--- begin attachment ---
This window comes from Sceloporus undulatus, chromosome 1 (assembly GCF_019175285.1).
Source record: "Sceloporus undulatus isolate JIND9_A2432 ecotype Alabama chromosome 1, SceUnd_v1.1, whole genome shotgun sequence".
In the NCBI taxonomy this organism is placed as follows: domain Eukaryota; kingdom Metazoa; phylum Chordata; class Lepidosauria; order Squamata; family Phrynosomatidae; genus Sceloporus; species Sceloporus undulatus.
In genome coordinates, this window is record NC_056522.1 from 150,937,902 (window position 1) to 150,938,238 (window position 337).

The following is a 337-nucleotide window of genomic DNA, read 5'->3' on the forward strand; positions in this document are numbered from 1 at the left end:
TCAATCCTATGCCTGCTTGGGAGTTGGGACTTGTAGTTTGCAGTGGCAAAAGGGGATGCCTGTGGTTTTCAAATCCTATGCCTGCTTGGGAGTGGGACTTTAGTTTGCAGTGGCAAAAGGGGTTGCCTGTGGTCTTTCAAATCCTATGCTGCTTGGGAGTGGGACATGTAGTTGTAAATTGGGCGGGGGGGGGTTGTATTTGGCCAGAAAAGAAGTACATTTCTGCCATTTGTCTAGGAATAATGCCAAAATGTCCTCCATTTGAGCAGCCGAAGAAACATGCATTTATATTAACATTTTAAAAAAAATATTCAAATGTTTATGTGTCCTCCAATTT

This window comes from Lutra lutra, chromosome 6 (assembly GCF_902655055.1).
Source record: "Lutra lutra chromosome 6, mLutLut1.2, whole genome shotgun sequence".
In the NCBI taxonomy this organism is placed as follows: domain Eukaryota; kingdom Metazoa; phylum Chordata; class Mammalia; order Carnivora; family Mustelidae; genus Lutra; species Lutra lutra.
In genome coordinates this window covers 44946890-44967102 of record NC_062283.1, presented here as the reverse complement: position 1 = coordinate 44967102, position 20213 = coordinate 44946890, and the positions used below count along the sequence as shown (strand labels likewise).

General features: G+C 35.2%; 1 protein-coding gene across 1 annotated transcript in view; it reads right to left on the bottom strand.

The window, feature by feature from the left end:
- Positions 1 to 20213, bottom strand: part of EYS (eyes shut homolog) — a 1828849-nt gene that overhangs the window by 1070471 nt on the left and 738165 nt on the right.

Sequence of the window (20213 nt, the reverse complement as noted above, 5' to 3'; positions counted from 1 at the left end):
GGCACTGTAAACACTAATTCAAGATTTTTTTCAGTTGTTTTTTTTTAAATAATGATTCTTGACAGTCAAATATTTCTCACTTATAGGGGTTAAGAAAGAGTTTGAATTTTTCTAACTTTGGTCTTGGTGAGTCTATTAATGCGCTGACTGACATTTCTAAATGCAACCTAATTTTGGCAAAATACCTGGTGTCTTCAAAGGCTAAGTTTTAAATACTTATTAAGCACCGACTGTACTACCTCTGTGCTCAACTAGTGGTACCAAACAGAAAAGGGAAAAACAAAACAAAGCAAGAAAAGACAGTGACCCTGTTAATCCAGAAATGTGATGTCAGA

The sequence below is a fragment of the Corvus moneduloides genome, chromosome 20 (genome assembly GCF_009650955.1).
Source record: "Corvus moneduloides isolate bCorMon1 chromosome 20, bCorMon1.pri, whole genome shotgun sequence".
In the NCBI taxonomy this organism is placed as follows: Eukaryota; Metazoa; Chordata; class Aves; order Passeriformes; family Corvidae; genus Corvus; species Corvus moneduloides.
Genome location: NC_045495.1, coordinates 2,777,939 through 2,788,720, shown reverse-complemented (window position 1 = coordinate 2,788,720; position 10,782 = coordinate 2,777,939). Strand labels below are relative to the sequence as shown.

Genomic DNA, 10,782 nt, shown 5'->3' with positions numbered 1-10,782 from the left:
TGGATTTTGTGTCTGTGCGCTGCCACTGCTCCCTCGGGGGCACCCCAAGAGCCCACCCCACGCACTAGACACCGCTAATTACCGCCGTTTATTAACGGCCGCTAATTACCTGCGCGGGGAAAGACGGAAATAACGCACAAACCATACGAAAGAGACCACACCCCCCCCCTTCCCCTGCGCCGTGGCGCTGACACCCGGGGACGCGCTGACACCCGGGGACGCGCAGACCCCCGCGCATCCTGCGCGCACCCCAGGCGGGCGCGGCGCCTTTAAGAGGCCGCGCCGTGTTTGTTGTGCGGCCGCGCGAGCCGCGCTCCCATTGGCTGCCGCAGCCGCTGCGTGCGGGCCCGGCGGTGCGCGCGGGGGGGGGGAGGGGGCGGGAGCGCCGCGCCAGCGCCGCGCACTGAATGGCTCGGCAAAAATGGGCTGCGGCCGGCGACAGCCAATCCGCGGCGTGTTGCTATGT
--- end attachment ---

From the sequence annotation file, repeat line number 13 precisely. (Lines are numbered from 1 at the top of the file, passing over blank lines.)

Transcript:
- Positions 1 to 20213, bottom strand: part of EYS (eyes shut homolog) — a 1828849-nt gene that overhangs the window by 1070471 nt on the left and 738165 nt on the right.